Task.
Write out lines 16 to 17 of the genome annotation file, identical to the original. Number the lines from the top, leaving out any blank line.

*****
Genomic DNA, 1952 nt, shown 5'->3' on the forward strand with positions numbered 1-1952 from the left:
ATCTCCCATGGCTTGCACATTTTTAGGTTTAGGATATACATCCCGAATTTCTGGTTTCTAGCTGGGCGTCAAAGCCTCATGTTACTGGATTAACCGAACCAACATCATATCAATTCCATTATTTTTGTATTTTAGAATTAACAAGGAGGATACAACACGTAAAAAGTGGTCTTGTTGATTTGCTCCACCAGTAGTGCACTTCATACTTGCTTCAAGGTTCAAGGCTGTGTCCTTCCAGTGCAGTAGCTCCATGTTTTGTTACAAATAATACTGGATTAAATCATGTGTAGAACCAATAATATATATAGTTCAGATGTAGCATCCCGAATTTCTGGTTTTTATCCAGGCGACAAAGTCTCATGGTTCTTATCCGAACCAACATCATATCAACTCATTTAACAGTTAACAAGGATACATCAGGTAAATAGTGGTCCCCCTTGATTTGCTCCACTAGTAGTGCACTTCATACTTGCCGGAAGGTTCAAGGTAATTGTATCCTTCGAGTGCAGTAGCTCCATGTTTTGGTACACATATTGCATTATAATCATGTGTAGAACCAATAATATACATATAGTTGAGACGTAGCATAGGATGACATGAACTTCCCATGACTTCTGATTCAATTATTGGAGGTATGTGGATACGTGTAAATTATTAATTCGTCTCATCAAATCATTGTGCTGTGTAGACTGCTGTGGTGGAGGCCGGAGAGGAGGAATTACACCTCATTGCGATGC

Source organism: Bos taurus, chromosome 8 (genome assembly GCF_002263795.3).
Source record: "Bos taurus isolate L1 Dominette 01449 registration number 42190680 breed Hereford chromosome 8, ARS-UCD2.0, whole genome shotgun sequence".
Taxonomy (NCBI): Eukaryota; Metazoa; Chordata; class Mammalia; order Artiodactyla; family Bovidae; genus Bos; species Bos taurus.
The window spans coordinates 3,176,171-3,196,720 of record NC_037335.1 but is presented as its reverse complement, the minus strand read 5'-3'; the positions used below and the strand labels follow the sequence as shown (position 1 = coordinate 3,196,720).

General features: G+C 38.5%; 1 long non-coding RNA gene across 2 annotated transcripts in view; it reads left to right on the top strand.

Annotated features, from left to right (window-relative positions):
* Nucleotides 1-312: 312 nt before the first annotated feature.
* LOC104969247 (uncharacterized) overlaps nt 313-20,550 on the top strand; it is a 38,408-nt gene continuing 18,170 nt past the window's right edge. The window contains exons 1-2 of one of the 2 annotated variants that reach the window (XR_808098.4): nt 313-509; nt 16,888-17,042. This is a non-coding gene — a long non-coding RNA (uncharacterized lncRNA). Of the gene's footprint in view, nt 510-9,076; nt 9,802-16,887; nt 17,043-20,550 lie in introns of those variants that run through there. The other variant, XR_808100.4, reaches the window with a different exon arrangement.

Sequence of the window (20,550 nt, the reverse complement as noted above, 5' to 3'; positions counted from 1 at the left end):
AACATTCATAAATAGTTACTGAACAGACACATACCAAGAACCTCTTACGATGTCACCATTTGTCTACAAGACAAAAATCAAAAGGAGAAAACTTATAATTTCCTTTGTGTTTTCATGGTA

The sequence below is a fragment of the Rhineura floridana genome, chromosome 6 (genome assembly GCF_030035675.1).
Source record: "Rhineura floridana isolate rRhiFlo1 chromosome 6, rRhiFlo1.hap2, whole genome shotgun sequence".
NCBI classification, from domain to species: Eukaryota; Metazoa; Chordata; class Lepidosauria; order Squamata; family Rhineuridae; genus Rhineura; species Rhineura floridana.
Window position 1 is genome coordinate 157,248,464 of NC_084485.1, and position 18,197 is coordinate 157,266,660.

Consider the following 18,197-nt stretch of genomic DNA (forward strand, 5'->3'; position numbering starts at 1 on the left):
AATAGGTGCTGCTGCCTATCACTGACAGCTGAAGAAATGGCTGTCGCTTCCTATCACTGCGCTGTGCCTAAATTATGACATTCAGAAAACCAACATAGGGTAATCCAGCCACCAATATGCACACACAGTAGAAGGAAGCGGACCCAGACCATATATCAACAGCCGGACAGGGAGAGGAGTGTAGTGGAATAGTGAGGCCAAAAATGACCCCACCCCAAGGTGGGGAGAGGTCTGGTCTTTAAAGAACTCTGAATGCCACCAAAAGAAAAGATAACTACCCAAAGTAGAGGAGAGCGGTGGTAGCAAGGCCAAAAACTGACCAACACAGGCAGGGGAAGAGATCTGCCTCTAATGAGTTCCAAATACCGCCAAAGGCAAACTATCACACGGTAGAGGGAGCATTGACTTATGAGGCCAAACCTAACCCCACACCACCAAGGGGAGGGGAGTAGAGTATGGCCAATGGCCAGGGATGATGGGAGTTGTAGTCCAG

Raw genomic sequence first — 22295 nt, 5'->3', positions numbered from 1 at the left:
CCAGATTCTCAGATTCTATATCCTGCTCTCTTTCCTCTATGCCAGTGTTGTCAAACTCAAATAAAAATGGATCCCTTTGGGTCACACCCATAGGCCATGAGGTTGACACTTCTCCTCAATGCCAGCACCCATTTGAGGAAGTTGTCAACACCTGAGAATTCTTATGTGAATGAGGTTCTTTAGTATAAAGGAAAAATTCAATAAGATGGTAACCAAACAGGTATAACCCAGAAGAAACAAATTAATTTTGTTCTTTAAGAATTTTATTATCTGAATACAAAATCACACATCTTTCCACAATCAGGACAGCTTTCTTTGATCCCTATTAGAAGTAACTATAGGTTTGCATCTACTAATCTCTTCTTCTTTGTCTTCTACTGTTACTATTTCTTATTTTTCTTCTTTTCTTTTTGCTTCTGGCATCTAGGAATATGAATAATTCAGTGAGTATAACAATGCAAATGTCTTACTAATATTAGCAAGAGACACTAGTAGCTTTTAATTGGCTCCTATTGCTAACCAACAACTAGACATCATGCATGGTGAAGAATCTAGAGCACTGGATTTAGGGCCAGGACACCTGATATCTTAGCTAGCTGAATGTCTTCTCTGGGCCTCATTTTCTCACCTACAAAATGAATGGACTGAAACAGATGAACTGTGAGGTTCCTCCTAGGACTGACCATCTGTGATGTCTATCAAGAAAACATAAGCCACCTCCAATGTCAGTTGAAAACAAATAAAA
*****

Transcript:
Window position 1 is genome coordinate 157,248,464 of NC_084485.1, and position 18,197 is coordinate 157,266,660.

Consider the following 18,197-nt stretch of genomic DNA (forward strand, 5'->3'; position numbering starts at 1 on the left):